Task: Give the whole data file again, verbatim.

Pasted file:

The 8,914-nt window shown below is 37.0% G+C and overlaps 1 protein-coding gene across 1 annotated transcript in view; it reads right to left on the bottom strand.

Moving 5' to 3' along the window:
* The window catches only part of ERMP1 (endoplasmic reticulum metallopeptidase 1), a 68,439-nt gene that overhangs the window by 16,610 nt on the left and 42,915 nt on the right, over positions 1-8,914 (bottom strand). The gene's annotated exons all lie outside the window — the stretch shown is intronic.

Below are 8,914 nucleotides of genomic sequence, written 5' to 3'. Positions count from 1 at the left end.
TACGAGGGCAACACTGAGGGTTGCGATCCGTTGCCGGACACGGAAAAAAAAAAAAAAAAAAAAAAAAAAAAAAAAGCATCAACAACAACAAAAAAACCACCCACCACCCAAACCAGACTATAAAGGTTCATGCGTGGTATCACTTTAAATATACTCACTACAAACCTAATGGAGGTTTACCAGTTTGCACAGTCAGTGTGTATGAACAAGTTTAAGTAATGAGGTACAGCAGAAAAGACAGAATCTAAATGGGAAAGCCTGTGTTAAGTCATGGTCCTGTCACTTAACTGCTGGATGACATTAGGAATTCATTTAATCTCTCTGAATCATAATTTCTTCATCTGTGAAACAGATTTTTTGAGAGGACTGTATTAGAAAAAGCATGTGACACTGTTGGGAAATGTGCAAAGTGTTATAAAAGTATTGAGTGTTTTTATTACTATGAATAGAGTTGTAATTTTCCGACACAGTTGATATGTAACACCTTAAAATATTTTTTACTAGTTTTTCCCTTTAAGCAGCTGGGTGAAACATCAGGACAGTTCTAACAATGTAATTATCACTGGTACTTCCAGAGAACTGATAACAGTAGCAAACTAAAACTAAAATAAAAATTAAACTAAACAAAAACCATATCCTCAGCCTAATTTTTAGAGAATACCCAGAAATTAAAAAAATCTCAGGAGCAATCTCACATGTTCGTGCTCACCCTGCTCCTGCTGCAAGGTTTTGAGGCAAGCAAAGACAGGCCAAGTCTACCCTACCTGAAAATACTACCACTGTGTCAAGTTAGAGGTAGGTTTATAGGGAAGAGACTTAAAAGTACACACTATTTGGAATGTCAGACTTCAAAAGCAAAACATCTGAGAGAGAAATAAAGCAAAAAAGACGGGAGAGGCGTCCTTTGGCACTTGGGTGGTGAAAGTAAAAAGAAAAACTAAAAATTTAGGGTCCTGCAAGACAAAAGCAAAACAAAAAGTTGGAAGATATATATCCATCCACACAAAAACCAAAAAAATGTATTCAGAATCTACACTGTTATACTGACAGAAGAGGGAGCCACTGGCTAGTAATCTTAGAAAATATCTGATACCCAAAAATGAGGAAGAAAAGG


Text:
The 8,914-nt window shown below is 37.0% G+C and overlaps 1 protein-coding gene across 1 annotated transcript in view; it reads right to left on the bottom strand.

Moving 5' to 3' along the window:
* The window catches only part of ERMP1 (endoplasmic reticulum metallopeptidase 1), a 68,439-nt gene that overhangs the window by 16,610 nt on the left and 42,915 nt on the right, over positions 1-8,914 (bottom strand). The gene's annotated exons all lie outside the window — the stretch shown is intronic.

Below are 8,914 nucleotides of genomic sequence, written 5' to 3'. Positions count from 1 at the left end.
TACGAGGGCAACACTGAGGGTTGCGATCCGTTGCCGGACACGGAAAAAAAAAAAAAAAAAAAAAAAAAAAAAAAAGCATCAACAACAACAAAAAAACCACCCACCACCCAAACCAGACTATAAAGGTTCATGCGTGGTATCACTTTAAATATACTCACTACAAACCTAATGGAGGTTTACCAGTTTGCACAGTCAGTGTGTATGAACAAGTTTAAGTAATGAGGTACAGCAGAAAAGACAGAATCTAAATGGGAAAGCCTGTGTTAAGTCATGGTCCTGTCACTTAACTGCTGGATGACATTAGGAATTCATTTAATCTCTCTGAATCATAATTTCTTCATCTGTGAAACAGATTTTTTGAGAGGACTGTATTAGAAAAAGCATGTGACACTGTTGGGAAATGTGCAAAGTGTTATAAAAGTATTGAGTGTTTTTATTACTATGAATAGAGTTGTAATTTTCCGACACAGTTGATATGTAACACCTTAAAATATTTTTTACTAGTTTTTCCCTTTAAGCAGCTGGGTGAAACATCAGGACAGTTCTAACAATGTAATTATCACTGGTACTTCCAGAGAACTGATAACAGTAGCAAACTAAAACTAAAATAAAAATTAAACTAAACAAAAACCATATCCTCAGCCTAATTTTTAGAGAATACCCAGAAATTAAAAAAATCTCAGGAGCAATCTCACATGTTCGTGCTCACCCTGCTCCTGCTGCAAGGTTTTGAGGCAAGCAAAGACAGGCCAAGTCTACCCTACCTGAAAATACTACCACTGTGTCAAGTTAGAGGTAGGTTTATAGGGAAGAGACTTAAAAGTACACACTATTTGGAATGTCAGACTTCAAAAGCAAAACATCTGAGAGAGAAATAAAGCAAAAAAGACGGGAGAGGCGTCCTTTGGCACTTGGGTGGTGAAAGTAAAAAGAAAAACTAAAAATTTAGGGTCCTGCAAGACAAAAGCAAAACAAAAAGTTGGAAGATATATATCCATCCACACAAAAACCAAAAAAATGTATTCAGAATCTACACTGTTATACTGACAGAAGAGGGAGCCACTGGCTAGTAATCTTAGAAAATATCTGATACCCAAAAATGAGGAAGAAAAGG